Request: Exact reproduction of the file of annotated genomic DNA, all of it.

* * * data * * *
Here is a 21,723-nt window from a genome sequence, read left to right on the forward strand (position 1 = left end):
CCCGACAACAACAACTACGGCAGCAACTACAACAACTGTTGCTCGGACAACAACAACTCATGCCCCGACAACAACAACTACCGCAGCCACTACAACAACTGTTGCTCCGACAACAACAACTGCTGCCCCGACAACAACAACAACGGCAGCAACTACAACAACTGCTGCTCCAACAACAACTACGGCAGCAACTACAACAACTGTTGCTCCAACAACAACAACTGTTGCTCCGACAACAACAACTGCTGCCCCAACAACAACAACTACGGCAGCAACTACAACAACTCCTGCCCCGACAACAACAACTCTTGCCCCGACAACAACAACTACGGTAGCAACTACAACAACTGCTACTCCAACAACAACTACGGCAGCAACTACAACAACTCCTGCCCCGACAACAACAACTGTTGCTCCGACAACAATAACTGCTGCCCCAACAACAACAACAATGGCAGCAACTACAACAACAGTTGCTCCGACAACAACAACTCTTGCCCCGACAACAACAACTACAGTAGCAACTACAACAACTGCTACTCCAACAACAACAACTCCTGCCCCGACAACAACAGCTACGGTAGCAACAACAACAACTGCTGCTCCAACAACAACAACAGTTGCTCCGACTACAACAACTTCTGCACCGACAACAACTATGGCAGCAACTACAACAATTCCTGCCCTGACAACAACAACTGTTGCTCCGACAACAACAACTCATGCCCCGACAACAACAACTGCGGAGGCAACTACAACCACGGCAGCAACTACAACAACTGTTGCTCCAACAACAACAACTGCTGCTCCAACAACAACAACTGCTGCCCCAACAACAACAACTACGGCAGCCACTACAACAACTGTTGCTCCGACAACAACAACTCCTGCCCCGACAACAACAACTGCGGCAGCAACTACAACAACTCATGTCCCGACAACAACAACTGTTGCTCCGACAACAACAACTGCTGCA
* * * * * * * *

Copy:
Here is a 21,723-nt window from a genome sequence, read left to right on the forward strand (position 1 = left end):
CCCGACAACAACAACTACGGCAGCAACTACAACAACTGTTGCTCGGACAACAACAACTCATGCCCCGACAACAACAACTACCGCAGCCACTACAACAACTGTTGCTCCGACAACAACAACTGCTGCCCCGACAACAACAACAACGGCAGCAACTACAACAACTGCTGCTCCAACAACAACTACGGCAGCAACTACAACAACTGTTGCTCCAACAACAACAACTGTTGCTCCGACAACAACAACTGCTGCCCCAACAACAACAACTACGGCAGCAACTACAACAACTCCTGCCCCGACAACAACAACTCTTGCCCCGACAACAACAACTACGGTAGCAACTACAACAACTGCTACTCCAACAACAACTACGGCAGCAACTACAACAACTCCTGCCCCGACAACAACAACTGTTGCTCCGACAACAATAACTGCTGCCCCAACAACAACAACAATGGCAGCAACTACAACAACAGTTGCTCCGACAACAACAACTCTTGCCCCGACAACAACAACTACAGTAGCAACTACAACAACTGCTACTCCAACAACAACAACTCCTGCCCCGACAACAACAGCTACGGTAGCAACAACAACAACTGCTGCTCCAACAACAACAACAGTTGCTCCGACTACAACAACTTCTGCACCGACAACAACTATGGCAGCAACTACAACAATTCCTGCCCTGACAACAACAACTGTTGCTCCGACAACAACAACTCATGCCCCGACAACAACAACTGCGGAGGCAACTACAACCACGGCAGCAACTACAACAACTGTTGCTCCAACAACAACAACTGCTGCTCCAACAACAACAACTGCTGCCCCAACAACAACAACTACGGCAGCCACTACAACAACTGTTGCTCCGACAACAACAACTCCTGCCCCGACAACAACAACTGCGGCAGCAACTACAACAACTCATGTCCCGACAACAACAACTGTTGCTCCGACAACAACAACTGCTGCA